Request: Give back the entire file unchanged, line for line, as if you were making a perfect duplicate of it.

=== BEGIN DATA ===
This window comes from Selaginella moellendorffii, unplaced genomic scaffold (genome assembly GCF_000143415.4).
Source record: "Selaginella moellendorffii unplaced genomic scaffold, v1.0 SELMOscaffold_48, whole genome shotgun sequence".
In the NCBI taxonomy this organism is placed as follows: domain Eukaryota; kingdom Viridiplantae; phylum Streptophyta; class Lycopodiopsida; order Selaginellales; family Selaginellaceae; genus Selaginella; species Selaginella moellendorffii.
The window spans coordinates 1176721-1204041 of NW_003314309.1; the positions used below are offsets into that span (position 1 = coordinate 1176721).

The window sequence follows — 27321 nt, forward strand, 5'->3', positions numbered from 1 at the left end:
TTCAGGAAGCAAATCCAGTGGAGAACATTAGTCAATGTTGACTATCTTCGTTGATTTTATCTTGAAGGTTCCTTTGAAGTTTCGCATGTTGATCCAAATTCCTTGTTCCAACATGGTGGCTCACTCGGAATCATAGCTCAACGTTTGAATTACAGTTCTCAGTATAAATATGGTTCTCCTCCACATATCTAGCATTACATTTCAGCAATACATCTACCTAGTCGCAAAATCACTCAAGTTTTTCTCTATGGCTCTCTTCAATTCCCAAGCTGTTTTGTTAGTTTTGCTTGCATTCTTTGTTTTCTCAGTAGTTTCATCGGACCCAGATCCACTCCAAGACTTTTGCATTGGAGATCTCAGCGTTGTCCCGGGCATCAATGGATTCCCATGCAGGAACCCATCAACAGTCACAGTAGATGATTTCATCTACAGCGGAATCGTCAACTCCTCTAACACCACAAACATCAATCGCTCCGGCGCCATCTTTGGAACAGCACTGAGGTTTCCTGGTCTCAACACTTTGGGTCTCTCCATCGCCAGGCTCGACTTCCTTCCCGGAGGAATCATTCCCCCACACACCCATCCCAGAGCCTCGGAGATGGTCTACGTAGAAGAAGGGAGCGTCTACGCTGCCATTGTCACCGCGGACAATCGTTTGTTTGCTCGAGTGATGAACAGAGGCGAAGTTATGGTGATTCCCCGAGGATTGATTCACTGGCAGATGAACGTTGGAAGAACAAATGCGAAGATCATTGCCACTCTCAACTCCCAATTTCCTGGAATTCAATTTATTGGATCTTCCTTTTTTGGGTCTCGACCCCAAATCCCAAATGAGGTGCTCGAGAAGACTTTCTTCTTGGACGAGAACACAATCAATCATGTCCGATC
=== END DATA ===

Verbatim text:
This window comes from Selaginella moellendorffii, unplaced genomic scaffold (genome assembly GCF_000143415.4).
Source record: "Selaginella moellendorffii unplaced genomic scaffold, v1.0 SELMOscaffold_48, whole genome shotgun sequence".
In the NCBI taxonomy this organism is placed as follows: domain Eukaryota; kingdom Viridiplantae; phylum Streptophyta; class Lycopodiopsida; order Selaginellales; family Selaginellaceae; genus Selaginella; species Selaginella moellendorffii.
The window spans coordinates 1176721-1204041 of NW_003314309.1; the positions used below are offsets into that span (position 1 = coordinate 1176721).

The window sequence follows — 27321 nt, forward strand, 5'->3', positions numbered from 1 at the left end:
TTCAGGAAGCAAATCCAGTGGAGAACATTAGTCAATGTTGACTATCTTCGTTGATTTTATCTTGAAGGTTCCTTTGAAGTTTCGCATGTTGATCCAAATTCCTTGTTCCAACATGGTGGCTCACTCGGAATCATAGCTCAACGTTTGAATTACAGTTCTCAGTATAAATATGGTTCTCCTCCACATATCTAGCATTACATTTCAGCAATACATCTACCTAGTCGCAAAATCACTCAAGTTTTTCTCTATGGCTCTCTTCAATTCCCAAGCTGTTTTGTTAGTTTTGCTTGCATTCTTTGTTTTCTCAGTAGTTTCATCGGACCCAGATCCACTCCAAGACTTTTGCATTGGAGATCTCAGCGTTGTCCCGGGCATCAATGGATTCCCATGCAGGAACCCATCAACAGTCACAGTAGATGATTTCATCTACAGCGGAATCGTCAACTCCTCTAACACCACAAACATCAATCGCTCCGGCGCCATCTTTGGAACAGCACTGAGGTTTCCTGGTCTCAACACTTTGGGTCTCTCCATCGCCAGGCTCGACTTCCTTCCCGGAGGAATCATTCCCCCACACACCCATCCCAGAGCCTCGGAGATGGTCTACGTAGAAGAAGGGAGCGTCTACGCTGCCATTGTCACCGCGGACAATCGTTTGTTTGCTCGAGTGATGAACAGAGGCGAAGTTATGGTGATTCCCCGAGGATTGATTCACTGGCAGATGAACGTTGGAAGAACAAATGCGAAGATCATTGCCACTCTCAACTCCCAATTTCCTGGAATTCAATTTATTGGATCTTCCTTTTTTGGGTCTCGACCCCAAATCCCAAATGAGGTGCTCGAGAAGACTTTCTTCTTGGACGAGAACACAATCAATCATGTCCGATC